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Panel crafts plan to cut medical spending

Proposal would save at least $50b by slowing growth rate of health care costs

By Liz Kowalczyk
Globe Staff / September 12, 2009

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A state committee has drafted an ambitious plan to reduce medical spending in Massachusetts by at least $50 billion over the next 10 years, slowing the increase in health care costs to the growth rate of the overall economy.

The panel, which includes state officials and influential health care executives, wants to stop runaway medical costs by reducing both the prices paid to hospitals and doctors and the amount of ineffective medical care given to patients. Most of the savings would come from changing how providers are paid, but billions of dollars could also be saved if all hospitals and doctors used computerized medical records, the group estimates.

The draft recommendations, which the committee plans to finalize later this month, come at a time when President Obama is proposing an overhaul of the nation’s health care system that is strikingly similar to Massachusetts’ model insurance program, which has extended coverage to nearly all residents. But the plan also highlights the state’s failure, at least so far, to achieve another key goal: stopping soaring medical costs that are squeezing businesses and individuals, and could threaten the landmark health insurance law.

“It’s very clear that nationwide and in Massachusetts, health care costs are rising much faster than anything else,’’ said Dr. JudyAnn Bigby, state secretary of Health and Human Services. “The costs, [most of which] are borne by employers who pay for the coverage, means they cannot give additional wages or other benefits to employees and makes us less competitive in the global market. And individuals increasingly have to assume a greater percent of the cost of health care.’’

Bigby heads the state’s Health Care Quality and Cost Council, which was created by the 2006 insurance law to establish statewide goals for improving quality and cutting costs. Some members of that council have developed the draft recommendations, on which the entire council plans to vote Sept. 30.

Most everyone agrees that the state needs to control the cost of medical care. Health care spending in Massachusetts is expected to rise at least 6 percent a year, to $123 billion in 2020, driven largely by the high price and heavy use of hospitals. However, hospitals and doctors are extremely nervous about how the state plans to proceed, since almost any dramatic change to the payment system would involve less money going to providers.

Another group of legislators and members of Governor Deval Patrick’s administration - the Special Commission on the Health Care Payment System, created by law a year ago - recommended in July that Massachusetts largely scrap its current system of paying hospitals and doctors. In this system, commonly called fee-for-service, insurers typically pay a negotiated fee for each individual procedure or visit. The arrangement is widely seen as leading to unneeded tests and procedures, because the more providers do, the more they get paid.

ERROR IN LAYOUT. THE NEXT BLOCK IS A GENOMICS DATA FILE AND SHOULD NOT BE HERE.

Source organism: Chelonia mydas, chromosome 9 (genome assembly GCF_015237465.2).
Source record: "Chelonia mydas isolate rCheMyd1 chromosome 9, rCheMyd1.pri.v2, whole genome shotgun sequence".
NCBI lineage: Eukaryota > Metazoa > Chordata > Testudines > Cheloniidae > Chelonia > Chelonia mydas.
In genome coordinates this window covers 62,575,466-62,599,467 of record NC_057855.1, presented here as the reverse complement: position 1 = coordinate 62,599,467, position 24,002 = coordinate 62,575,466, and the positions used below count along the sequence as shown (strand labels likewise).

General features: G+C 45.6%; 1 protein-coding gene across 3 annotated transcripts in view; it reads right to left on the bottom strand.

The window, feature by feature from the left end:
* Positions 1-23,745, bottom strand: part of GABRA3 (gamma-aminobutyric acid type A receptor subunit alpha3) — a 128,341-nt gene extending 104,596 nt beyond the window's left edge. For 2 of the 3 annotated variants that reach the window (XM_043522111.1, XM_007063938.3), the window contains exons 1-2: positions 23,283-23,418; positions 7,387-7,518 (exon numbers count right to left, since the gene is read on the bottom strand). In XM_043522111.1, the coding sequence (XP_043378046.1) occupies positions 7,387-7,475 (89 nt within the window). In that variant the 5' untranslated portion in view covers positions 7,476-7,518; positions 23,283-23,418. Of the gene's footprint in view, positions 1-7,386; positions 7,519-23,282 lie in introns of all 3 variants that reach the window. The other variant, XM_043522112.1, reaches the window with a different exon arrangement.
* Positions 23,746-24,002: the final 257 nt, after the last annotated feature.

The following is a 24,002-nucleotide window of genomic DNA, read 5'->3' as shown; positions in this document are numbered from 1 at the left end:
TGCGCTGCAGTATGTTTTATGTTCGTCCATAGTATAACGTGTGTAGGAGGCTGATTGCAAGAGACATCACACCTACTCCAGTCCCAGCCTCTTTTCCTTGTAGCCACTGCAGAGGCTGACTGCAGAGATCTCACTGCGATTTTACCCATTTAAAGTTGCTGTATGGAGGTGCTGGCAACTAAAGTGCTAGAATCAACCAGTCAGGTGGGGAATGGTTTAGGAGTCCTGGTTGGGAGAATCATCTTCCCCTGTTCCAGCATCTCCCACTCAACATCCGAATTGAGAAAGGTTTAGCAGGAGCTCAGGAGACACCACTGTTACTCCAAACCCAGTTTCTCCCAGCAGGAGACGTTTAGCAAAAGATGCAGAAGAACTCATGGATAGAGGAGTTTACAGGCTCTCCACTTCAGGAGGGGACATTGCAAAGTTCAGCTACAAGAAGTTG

Instead, the commission wants private insurers and the state and federal Medicaid program to put providers on a budget, paying them a set fee for each patient that covers all that person’s care for an entire year, and to make the radical shift within five years. Legislators are meeting this fall to decide whether and how to implement this system of global payments and what types of new laws are needed.

Members of the Health Care Quality and Cost Council also appear to endorse global payments in the draft report, but acknowledge interim steps may be needed, like paying a set fee for procedures such as hip replacement surgery and all related care.

Bigby stressed that the report is a draft and could change by the time the full council votes later this month. The state removed the draft recommendations from its website after the Globe inquired about them. If they are approved, some of the recommendations could not be implemented without new laws.

Karen Nelson, senior vice president for clinical affairs at the Massachusetts Hospital Association, said hospital executives know that the current method for paying providers has to change but that “the transition has to happen in a fair way.’’

Teaching hospitals, in particular, are worried that global payments won’t take into consideration their role in training residents, or their need to have trauma centers and emergency rooms fully staffed 24 hours a day - both of which introduce extra costs into the system. “There are many unresolved issues,’’ she said.

Liz Kowalczyk can be reached at kowalczyk@globe.com.

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